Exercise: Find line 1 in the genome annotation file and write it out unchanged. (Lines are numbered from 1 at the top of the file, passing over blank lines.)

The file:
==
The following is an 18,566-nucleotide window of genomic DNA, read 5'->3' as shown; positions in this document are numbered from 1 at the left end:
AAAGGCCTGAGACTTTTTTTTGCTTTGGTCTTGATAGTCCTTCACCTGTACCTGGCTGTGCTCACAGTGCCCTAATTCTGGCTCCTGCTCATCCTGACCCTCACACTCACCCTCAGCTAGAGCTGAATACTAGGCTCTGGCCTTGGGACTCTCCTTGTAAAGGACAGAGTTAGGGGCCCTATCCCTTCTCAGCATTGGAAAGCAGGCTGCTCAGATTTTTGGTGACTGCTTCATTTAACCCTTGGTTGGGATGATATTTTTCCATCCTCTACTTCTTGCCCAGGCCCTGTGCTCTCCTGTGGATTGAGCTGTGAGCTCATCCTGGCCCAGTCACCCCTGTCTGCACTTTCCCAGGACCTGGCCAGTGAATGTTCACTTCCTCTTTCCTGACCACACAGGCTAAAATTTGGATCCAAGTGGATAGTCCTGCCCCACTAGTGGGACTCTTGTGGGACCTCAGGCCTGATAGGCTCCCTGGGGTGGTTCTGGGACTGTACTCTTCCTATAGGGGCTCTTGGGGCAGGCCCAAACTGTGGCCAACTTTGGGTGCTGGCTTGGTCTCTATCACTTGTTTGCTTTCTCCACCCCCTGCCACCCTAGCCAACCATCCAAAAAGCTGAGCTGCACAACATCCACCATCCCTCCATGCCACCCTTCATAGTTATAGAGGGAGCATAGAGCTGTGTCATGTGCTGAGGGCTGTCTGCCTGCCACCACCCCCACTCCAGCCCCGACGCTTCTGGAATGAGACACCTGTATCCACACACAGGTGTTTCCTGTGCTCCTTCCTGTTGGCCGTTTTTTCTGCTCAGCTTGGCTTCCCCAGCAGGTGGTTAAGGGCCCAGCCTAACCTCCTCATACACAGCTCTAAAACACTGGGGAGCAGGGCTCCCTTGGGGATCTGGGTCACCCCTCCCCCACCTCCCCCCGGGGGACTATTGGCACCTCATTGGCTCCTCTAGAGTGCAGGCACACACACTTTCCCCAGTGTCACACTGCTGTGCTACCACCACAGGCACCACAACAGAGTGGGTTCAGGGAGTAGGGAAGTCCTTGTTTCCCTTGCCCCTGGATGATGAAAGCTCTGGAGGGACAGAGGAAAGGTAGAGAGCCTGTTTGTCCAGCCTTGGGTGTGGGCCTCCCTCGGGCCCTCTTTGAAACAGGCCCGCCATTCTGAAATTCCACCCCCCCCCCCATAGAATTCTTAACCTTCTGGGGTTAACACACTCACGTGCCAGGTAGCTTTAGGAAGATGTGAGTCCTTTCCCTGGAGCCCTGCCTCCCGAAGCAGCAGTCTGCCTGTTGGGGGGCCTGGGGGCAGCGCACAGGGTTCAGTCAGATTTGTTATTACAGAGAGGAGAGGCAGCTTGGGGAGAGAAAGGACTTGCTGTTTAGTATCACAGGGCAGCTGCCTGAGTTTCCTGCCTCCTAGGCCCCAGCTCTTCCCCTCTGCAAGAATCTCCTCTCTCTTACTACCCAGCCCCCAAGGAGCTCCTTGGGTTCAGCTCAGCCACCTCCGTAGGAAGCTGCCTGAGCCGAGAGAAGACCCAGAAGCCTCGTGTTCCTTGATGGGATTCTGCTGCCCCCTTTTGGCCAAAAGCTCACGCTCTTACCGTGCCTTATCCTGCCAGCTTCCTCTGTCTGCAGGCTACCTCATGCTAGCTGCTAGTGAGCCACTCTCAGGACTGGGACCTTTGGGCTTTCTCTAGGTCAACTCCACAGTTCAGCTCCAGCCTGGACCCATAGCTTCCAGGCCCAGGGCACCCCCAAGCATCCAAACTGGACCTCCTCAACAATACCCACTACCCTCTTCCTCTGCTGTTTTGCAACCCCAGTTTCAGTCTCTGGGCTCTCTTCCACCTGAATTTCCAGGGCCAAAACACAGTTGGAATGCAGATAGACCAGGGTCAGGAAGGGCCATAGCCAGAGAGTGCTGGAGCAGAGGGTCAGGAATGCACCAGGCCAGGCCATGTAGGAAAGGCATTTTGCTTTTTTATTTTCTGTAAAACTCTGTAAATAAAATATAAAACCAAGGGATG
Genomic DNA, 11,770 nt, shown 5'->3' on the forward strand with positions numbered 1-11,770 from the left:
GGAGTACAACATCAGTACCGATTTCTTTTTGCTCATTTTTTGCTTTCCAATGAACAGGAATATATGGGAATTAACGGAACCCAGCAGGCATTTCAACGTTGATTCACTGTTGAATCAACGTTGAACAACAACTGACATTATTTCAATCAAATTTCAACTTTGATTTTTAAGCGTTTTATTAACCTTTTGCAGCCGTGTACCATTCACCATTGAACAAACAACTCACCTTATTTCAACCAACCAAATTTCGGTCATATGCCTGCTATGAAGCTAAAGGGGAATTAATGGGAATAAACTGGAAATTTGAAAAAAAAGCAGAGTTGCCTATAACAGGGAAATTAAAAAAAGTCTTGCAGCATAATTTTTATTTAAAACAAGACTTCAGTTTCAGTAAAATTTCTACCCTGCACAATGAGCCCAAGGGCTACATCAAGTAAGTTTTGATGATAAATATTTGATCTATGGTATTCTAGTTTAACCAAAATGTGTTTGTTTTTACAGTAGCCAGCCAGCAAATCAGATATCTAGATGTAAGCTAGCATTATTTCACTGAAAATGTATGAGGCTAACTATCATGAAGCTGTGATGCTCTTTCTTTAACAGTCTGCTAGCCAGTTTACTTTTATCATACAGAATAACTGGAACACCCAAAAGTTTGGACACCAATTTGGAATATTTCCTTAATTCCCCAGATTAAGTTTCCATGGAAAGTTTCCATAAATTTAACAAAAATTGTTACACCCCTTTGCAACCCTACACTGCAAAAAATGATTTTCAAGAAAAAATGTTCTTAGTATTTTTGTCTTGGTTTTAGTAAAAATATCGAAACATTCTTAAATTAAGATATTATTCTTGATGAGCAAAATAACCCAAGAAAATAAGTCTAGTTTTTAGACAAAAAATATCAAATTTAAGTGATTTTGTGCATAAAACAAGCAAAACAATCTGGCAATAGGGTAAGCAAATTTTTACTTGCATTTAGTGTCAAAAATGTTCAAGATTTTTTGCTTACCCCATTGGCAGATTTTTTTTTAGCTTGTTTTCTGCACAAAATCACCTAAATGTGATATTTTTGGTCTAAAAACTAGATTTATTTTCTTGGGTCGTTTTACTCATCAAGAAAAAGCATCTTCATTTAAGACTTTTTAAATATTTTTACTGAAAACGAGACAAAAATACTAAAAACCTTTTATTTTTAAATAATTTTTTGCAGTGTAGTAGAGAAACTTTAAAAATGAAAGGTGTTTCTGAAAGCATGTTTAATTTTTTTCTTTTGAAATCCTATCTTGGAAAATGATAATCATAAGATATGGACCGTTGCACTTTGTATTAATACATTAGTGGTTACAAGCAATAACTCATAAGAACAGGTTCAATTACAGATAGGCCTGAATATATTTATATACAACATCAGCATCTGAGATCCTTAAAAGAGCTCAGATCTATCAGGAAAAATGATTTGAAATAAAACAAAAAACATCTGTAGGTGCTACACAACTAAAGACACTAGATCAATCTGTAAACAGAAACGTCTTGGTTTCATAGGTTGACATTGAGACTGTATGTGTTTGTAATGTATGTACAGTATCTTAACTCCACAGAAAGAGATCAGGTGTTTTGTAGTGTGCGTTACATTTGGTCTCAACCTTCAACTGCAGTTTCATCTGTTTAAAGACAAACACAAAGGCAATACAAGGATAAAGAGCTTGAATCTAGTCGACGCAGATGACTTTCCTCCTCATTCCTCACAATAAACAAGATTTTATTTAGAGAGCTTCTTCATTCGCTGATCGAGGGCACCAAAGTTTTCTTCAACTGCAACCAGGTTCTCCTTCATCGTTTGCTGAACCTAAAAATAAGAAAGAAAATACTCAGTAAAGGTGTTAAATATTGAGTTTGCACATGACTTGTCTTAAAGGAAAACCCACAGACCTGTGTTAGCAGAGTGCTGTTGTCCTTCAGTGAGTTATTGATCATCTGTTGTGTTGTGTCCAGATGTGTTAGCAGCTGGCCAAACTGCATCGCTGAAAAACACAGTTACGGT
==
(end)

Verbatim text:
The following is an 18,566-nucleotide window of genomic DNA, read 5'->3' as shown; positions in this document are numbered from 1 at the left end: